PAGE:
The Importance Of Retouching In Jewelry Photography
Wednesday, May 8, 2013
No wonder I'm never very happy with any of the jewelry I've ever photographed. Apparently high quality jewelry photography relies heavily on intense post-production work—something I'm just not predisposed to do. This post by Genia Larionova at the Photigy web site shows how she starts with RAW "before" images and, via techniques like focus stacking, extreme sharpening and uber-patient pixel-level retouching, essentially recreates the beautiful details of rings, necklaces and brooches. It's a pretty powerful testament to the quality of good retouching. It's also interesting how much very straightforward retouching techniques are crucial for subjects like this. It's worth a look if you ever find yourself struggling to photograph these tiny shiny things.
In-Camera Double Exposures
Tuesday, May 7, 2013
Have you seen all of the beautiful multiple exposures out there? It seems like this old-school film technique has experienced quite a resurgence of late—likely in large part thanks to its inclusion as a feature on some new DSLRs. My only complaint about the technique is that it seems to only be applied in one way: silhouetted people mixed with landscapes and foliage. (That's not to say these images aren't utterly beautiful; they just leave a little bit to be desired by way of originality. Ultimately it's up to the artist to apply the technique in whatever way he sees fit. But now I'm digressing.) Anyway, the point is, however we may choose to apply it, there's no doubting that it's an interesting and powerful technique. And the first step, of course, is mastering that technique! Thankfully, photographer Sara Byrne has posted a tutorial for making double exposures with a Canon 5D Mark 3, and the principles are the same with any multiple-exposure-enabled camera—which I'm sure we'll continue to see more of in the future.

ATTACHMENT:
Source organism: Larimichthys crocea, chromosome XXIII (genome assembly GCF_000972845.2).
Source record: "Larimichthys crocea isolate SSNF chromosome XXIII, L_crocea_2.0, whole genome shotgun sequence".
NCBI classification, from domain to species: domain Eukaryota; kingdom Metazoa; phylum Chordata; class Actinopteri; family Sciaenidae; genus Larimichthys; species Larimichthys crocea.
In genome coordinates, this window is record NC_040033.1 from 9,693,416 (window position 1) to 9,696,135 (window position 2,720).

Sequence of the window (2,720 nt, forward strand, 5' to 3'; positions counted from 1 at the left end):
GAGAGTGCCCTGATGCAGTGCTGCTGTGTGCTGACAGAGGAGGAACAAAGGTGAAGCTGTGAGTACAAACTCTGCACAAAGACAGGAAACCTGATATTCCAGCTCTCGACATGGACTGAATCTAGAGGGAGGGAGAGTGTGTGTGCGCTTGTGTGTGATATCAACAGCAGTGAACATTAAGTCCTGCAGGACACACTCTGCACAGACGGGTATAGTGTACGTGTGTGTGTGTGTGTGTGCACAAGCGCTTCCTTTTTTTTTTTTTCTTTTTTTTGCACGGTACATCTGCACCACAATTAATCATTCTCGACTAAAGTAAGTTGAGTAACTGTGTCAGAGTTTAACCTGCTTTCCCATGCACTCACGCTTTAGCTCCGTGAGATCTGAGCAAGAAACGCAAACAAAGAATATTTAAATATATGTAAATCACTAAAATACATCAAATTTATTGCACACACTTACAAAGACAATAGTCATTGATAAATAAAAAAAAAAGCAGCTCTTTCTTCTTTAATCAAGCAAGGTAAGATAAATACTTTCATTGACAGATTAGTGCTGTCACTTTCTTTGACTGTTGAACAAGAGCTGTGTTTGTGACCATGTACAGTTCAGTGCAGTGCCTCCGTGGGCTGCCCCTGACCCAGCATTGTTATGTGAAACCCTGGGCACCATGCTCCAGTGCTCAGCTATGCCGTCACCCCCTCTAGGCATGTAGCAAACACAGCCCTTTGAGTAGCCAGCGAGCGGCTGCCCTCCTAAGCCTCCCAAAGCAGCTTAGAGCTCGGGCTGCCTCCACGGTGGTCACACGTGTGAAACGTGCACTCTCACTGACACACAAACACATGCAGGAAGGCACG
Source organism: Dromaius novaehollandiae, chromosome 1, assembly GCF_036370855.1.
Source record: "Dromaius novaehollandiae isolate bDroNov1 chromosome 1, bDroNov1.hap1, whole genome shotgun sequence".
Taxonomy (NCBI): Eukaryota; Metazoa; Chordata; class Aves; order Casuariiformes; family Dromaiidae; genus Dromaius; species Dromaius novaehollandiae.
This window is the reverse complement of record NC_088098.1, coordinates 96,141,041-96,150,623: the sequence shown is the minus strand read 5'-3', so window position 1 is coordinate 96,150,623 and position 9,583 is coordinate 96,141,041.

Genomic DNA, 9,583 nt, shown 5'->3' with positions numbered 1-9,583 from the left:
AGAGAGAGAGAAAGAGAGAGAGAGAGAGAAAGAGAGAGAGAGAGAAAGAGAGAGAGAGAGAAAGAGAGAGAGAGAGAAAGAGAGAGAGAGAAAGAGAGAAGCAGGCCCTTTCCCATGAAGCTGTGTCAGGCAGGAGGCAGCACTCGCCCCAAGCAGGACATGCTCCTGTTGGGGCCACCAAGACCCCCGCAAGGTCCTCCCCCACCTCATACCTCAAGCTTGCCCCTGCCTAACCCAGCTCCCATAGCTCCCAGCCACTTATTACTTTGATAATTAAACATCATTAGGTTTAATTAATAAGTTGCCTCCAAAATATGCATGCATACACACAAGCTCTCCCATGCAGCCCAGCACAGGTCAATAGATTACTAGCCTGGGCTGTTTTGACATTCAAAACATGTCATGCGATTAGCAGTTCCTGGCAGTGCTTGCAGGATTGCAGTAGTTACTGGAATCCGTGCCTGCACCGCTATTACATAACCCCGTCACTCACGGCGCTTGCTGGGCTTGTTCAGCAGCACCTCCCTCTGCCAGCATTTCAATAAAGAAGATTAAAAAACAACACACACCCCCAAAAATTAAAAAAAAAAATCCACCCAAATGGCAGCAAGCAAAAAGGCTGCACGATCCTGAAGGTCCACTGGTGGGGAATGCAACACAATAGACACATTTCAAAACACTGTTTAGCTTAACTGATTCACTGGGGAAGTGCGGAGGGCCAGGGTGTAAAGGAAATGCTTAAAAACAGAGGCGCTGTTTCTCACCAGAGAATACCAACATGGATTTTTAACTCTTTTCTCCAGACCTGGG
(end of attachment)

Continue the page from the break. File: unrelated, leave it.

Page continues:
Build A Backyard Bird Studio
Monday, May 6, 2013
Many of us might bring out the camera to photograph a beautiful bird we find in our back yard, but only David Hobby would turn such a birding discovery into a two-day location strobe lighting adventure. In a recent post, the man behind The Strobist explained how he turned his backyard into an impromptu photo studio complete with six speedlights and a paper background. Not only is it a neat explanation of how to photograph a bird in flight, but it also demonstrates something much more important and generally useful—the ability to be a photographic problem-solver. Read all about it at http://strobist.blogspot.com/2013/04/bluebirds-and-stink-bugs.html
How To Make A Cinemagraph
Friday, May 3, 2013
Do you know about cinemagraphs? They're sort of like a combination of a still photo and an animated gif, but only part of the image is animated. So, for instance, in this example from designer Chris Spooner's blog, only the model's hair and dress are moving—blowing gently in the wind. It's this subtly that gives cinemagraphs their power. If you're interested in learning how to make these unique web-based images, Spooner's blog post is built around a great breakdown of how to create the complex looking effect in a fairly simple way that requires no special software beyond that good ol' standby, Photoshop.